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Noise sensitivity associated with nonrestorative sleep in Chinese adults: a cross-sectional study

BMC Public Health. 21(1):643. 2021
Li S., Fong D.Y.T.*, Wong J.Y.H., McPherson B., Lau E.Y.Y., Huang L., Ip M.S.M.


Nonrestorative sleep is a common sleep disorder with a prevalence ranging from 1.4 to 35%, and is associated with various psychological and physical health issues. Noise exposure and noise sensitivity have been proposed to contribute to nonrestorative sleep. This study aimed to examine the relationships among noise, noise sensitivity, nonrestorative sleep, and physiological sleep parameters in Chinese adults.

A cross-sectional household survey was conducted with randomly selected Chinese adults based on a frame stratified by geographical districts and types of quarters in Hong Kong. We administered a battery of questionnaires, including the Nonrestorative Sleep Scale, the Weinstein Noise Sensitivity Scale, the ENRICHD Social Support Instrument, the Patient Health Questionnaire, and the Perceived Stress Scale to assess nonrestorative sleep, noise sensitivity, social support, somatic symptoms and stress, respectively. Anxiety and depression were evaluated by the Hospital Anxiety and Depression Scale while sociodemographic and lifestyle characteristics were assessed with an investigator-developed sheet. Nocturnal noise level and physiological sleep parameters were measured during nighttime for a week by noise dosimetry and actigraphy, respectively. A structured multiphase linear regression was conducted to estimate associations.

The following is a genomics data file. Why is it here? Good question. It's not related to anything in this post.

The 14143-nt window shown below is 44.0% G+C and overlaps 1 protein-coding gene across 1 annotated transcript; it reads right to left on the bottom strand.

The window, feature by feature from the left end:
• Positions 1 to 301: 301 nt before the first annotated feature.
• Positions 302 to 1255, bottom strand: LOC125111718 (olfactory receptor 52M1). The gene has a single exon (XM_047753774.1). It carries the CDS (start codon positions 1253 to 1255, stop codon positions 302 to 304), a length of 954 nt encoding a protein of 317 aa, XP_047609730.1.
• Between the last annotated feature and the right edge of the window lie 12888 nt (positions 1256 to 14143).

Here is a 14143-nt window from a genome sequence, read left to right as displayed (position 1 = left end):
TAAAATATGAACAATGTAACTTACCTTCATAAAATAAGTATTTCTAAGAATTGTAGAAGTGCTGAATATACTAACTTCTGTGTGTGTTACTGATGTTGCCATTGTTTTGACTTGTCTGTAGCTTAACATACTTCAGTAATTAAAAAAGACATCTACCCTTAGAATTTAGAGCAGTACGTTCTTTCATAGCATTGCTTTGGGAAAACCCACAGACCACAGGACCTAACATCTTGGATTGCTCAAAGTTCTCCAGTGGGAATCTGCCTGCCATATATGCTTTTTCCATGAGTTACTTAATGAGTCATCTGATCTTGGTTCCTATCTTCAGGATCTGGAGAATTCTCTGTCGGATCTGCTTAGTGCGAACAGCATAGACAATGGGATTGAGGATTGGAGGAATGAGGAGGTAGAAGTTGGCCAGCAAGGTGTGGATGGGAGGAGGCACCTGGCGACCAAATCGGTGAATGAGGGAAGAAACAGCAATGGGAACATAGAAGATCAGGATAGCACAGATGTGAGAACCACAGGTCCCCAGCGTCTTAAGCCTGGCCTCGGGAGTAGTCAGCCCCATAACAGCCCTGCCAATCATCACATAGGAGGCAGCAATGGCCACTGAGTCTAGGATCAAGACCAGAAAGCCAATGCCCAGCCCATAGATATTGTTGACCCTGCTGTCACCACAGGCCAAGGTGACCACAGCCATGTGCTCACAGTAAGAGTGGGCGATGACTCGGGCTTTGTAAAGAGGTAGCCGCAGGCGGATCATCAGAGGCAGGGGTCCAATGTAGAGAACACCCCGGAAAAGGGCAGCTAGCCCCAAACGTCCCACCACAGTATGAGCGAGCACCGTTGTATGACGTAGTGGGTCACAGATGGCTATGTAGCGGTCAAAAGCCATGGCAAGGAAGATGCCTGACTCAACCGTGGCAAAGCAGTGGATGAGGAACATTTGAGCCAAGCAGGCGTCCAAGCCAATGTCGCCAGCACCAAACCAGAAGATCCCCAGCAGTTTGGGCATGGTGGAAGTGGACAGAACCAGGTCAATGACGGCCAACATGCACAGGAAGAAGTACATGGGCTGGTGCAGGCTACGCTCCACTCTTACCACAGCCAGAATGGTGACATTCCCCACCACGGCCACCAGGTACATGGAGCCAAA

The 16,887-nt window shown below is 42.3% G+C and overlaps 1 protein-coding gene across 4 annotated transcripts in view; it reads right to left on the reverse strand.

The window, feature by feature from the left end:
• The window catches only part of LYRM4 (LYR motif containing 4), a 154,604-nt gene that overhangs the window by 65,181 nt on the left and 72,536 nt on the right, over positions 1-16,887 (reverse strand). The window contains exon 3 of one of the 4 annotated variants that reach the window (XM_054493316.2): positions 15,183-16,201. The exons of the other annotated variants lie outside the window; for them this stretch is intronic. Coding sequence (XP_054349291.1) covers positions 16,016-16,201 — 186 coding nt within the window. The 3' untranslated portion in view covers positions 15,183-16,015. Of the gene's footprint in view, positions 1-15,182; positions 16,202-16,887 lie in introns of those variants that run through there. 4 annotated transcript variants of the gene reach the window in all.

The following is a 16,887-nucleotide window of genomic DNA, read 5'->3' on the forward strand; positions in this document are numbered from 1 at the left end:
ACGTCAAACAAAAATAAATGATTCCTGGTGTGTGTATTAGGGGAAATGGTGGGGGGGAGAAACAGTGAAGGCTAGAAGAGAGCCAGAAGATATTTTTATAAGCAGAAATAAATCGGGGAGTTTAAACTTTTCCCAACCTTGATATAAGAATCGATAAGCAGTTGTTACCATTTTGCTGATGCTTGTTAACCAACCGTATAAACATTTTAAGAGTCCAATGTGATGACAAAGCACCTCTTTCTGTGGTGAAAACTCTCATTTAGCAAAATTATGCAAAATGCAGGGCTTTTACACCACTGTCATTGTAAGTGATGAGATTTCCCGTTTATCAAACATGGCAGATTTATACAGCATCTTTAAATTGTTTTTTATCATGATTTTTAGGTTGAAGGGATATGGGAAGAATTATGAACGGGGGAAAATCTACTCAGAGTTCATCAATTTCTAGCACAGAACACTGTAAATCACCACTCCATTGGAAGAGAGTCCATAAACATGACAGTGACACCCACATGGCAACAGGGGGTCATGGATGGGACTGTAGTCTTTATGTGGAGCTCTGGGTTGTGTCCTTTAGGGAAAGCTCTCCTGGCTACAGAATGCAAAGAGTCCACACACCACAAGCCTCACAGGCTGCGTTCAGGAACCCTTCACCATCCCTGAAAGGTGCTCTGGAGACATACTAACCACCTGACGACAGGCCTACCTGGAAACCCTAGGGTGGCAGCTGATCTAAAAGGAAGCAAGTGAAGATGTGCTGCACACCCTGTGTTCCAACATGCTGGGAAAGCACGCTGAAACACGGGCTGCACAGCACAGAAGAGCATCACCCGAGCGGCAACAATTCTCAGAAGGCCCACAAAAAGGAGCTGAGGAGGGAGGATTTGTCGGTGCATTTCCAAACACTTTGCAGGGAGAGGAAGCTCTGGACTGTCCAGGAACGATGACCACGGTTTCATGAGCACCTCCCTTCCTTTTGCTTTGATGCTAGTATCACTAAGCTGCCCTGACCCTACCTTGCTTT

A total of 500 adults (66.4% female) with an average age of 39 years completed this study. Bivariate regressions showed that age, marital status, occupation, family income, season, exercise, cola and soda consumption, social support, somatic symptoms, stress, depression, noise sensitivity, total sleep time, and awakenings were associated with nonrestorative sleep. In the multivariable analysis, family income, season, exercise, social support, somatic symptoms, stress, and depression remained associated with nonrestorative sleep. Specifically, a one-unit increase of noise sensitivity was associated with 0.08 increase in nonrestorative sleep (95% confidence interval [CI]: 0.01, 0.15, p = 0.023). Nocturnal noise was negatively associated with time in bed (b = − 1.65, 95% CI: − 2.77, − 0.52, p = 0.004), total sleep time (b = − 1.61, 95% CI: − 2.59, − 0.62, p = 0.001), and awakenings (b = − 0.16, 95% CI: − 0.30, − 0.03, p = 0.018), but was not associated with nonrestorative sleep.

Nonrestorative sleep was predicted by noise sensitivity in addition to family income, season, exercise, social support, somatic symptoms, stress, and depression.

Key Words: Actigraphy, Noise, Noise sensitivity, Nonrestorative sleep

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(*Correspondence Author)